The new .NET Reference Source experience

In the last weeks Microsoft has made a series of announcements that will benefit a lot to .NET developers. The first one is the new .NET Reference Source experience. While the site has existed for a while, now it provides new tools to navigate the code like you are used to in Visual Studio (Go To Definition, Find References, etc.). This means that for some scenarios (navigating the code of the .NET Framework assemblies) you don’t need tools such as Reflector .NET or JustDecompile. Of course these tools are still required in many other scenarios, since, for example, the source code of Visual Studio assemblies is not available.

The .NET Reference Source provides also these benefits:

  • You can download the code in a .zip file for off-line browsing.
  • You don’t need a Windows computer to browse the code. A tablet or even a smartphone will work.
  • You have the comments of the source code. Not just the headers, which are
    useless, but the ones inside the methods explaining why some things are
    done in some way (how a bug was fixed, etc.).

For example, last night I used my iPad to browse a couple of things that I was intrigued about:

Years ago I reported a bug in LadyBug (before Microsoft Connect) in the System.Drawing.Color.Equals method. The bug report is no longer available but I remembered that it was related to a comparison of two names that always returned true because the name variable was the same. And yesterday I found it is still there:

public override bool Equals(object obj) {
   if (obj is Color) {
      Color right = (Color)obj;
      if (value == right.value && state == right.state && knownColor == right.knownColor) {
         if (name == {
            return true;
         if (name == (object) null || == (object) null) {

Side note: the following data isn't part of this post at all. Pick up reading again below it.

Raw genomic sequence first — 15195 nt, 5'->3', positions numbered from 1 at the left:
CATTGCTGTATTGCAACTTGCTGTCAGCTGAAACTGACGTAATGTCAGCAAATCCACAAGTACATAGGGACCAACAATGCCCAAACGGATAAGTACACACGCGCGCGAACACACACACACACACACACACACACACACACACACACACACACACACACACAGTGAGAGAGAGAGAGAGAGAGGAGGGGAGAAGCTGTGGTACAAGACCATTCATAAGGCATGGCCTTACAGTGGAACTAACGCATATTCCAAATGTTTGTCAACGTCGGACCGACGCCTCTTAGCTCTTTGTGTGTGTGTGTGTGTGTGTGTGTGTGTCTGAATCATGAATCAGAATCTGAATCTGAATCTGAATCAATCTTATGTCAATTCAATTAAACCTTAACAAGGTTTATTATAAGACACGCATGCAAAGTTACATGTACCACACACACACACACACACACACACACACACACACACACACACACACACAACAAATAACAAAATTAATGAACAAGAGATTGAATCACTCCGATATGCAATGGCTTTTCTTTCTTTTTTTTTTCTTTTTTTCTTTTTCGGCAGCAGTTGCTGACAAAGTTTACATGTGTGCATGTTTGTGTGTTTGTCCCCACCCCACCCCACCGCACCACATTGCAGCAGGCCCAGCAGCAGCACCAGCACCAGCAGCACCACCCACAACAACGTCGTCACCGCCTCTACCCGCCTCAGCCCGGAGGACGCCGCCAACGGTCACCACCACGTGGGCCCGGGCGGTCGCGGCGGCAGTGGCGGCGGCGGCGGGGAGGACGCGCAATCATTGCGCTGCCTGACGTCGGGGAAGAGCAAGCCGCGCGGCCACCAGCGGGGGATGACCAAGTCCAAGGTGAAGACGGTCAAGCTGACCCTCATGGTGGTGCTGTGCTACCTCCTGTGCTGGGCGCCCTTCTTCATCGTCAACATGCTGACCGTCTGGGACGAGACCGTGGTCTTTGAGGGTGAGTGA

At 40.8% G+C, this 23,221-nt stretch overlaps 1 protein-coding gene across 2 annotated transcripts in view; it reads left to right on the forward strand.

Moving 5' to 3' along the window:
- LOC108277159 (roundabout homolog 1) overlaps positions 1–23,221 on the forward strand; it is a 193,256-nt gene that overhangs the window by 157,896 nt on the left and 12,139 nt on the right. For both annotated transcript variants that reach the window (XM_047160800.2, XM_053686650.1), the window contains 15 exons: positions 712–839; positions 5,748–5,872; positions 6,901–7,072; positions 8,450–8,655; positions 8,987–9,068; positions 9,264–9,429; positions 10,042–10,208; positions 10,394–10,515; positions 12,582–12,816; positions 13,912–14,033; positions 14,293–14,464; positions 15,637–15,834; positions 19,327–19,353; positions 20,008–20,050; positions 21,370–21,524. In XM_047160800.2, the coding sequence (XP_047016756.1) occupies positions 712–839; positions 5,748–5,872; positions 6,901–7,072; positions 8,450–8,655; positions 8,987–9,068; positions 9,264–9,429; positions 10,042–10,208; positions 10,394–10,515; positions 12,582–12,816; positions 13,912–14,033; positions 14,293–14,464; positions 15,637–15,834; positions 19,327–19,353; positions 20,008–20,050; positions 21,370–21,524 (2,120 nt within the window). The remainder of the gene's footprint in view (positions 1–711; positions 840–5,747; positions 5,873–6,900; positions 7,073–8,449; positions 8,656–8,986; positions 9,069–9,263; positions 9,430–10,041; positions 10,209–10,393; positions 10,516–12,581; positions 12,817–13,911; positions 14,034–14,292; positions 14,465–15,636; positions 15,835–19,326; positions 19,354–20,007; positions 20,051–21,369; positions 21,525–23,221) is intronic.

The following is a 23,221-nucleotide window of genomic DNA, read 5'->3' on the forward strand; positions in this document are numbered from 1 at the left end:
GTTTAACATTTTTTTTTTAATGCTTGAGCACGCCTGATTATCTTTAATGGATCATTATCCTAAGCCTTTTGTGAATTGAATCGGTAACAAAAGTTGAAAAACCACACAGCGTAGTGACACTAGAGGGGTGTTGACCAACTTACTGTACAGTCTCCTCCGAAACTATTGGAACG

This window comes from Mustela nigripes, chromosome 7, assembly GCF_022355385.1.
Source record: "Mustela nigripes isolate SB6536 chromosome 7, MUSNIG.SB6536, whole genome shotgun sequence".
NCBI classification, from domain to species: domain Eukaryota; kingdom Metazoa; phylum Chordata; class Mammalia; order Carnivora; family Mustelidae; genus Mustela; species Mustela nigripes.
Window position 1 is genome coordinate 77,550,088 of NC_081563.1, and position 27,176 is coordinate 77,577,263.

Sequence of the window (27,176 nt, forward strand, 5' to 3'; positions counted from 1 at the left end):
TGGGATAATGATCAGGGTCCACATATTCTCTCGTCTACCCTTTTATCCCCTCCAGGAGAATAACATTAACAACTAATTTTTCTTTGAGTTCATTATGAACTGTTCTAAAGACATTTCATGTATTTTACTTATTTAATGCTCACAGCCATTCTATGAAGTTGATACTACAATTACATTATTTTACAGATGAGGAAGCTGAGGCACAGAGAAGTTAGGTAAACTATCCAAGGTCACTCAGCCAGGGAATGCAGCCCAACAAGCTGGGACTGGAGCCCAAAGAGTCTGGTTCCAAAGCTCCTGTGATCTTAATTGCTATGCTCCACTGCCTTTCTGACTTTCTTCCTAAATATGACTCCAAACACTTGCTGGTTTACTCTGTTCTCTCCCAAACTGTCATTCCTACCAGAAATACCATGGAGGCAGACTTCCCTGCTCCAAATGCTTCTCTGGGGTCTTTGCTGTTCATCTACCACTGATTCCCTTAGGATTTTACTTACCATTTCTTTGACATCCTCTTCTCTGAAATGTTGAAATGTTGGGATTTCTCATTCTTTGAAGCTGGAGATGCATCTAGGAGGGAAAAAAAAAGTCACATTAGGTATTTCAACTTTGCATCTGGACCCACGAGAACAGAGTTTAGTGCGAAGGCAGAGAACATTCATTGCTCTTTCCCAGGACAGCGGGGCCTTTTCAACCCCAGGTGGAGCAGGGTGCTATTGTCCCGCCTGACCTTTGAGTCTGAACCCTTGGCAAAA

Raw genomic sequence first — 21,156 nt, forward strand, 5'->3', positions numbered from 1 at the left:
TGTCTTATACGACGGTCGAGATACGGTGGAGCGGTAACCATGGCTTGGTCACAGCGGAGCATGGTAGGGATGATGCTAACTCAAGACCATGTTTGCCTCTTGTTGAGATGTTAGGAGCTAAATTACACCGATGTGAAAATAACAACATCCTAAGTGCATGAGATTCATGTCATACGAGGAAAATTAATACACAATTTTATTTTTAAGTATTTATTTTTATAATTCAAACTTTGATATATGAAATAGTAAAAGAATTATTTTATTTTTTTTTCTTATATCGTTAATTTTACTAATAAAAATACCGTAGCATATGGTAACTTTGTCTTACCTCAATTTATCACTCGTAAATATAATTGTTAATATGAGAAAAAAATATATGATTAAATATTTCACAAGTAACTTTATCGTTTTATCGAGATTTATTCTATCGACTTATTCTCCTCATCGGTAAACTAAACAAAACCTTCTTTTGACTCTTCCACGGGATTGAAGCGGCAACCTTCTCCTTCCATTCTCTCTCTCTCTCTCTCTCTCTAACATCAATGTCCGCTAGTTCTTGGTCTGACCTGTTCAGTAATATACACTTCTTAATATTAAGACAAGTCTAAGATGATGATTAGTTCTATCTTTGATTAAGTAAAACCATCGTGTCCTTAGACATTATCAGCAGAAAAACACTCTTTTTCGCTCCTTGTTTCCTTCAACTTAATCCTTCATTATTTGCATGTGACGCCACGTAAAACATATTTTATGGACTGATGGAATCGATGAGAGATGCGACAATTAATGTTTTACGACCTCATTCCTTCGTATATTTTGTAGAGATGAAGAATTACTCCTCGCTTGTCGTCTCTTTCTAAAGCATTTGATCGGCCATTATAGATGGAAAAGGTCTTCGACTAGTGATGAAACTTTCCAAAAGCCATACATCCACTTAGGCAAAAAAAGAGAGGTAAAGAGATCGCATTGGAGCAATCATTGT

return false;
         return name.Equals(name);
   return false;

The second one is a tough problem that I was dealing with lately involving COM Reflection (not .NET Reflection). The problem is, given a COM object, how to know its class name (not its interface name). I knew that VB.NET (like VB6 before) has a handy Information.TypeName() method in the Microsoft.VisualBasic assembly, which always seems to return a class name instead of an interface name. Browsing its implementation, I realized that the TypeNameOfCOMObject and LegacyTypeNameOfCOMObject methods are cheating cleaning up the type name:

   Friend Function LegacyTypeNameOfCOMObject(ByVal VarName As Object, ByVal bThrowException As Boolean) As String

      Dim Result As String = COMObjectName

         Call (New SecurityPermission(SecurityPermissionFlag.UnmanagedCode)).Demand()
      Catch ex As StackOverflowException
         Throw ex
      Catch ex As OutOfMemoryException
         Throw ex
      Catch ex As System.Threading.ThreadAbortException
         Throw ex
      Catch e As Exception
         If bThrowException Then
            Throw e
            GoTo CleanupTypeName
         End If
      End Try

      Dim pTypeInfo As UnsafeNativeMethods.ITypeInfo = Nothing
      Dim hr As Integer
      Dim ClassName As String = Nothing
      Dim DocString As String = Nothing
      Dim HelpContext As Integer
      Dim HelpFile As String = Nothing

      Dim pDispatch As UnsafeNativeMethods.IDispatch = TryCast(VarName, UnsafeNativeMethods.IDispatch)

      If pDispatch IsNot Nothing Then
         hr = pDispatch.GetTypeInfo(0, UnsafeNativeMethods.LCID_US_ENGLISH, pTypeInfo)
         If hr >= 0 Then
            hr = pTypeInfo.GetDocumentation(-1, ClassName, DocString, HelpContext, HelpFile)
            If hr >= 0 Then
               Result = ClassName
            End If
         End If
      End If


      If Result.Chars(0) = "_"c Then
         Result = Result.Substring(1)
      End If

      Return Result

   End Function

That is, if the name starts with “_” (which likely means it is an interface), the class name that implements that interface is the same name without that character, which can be true sometimes but definitely not most of the time.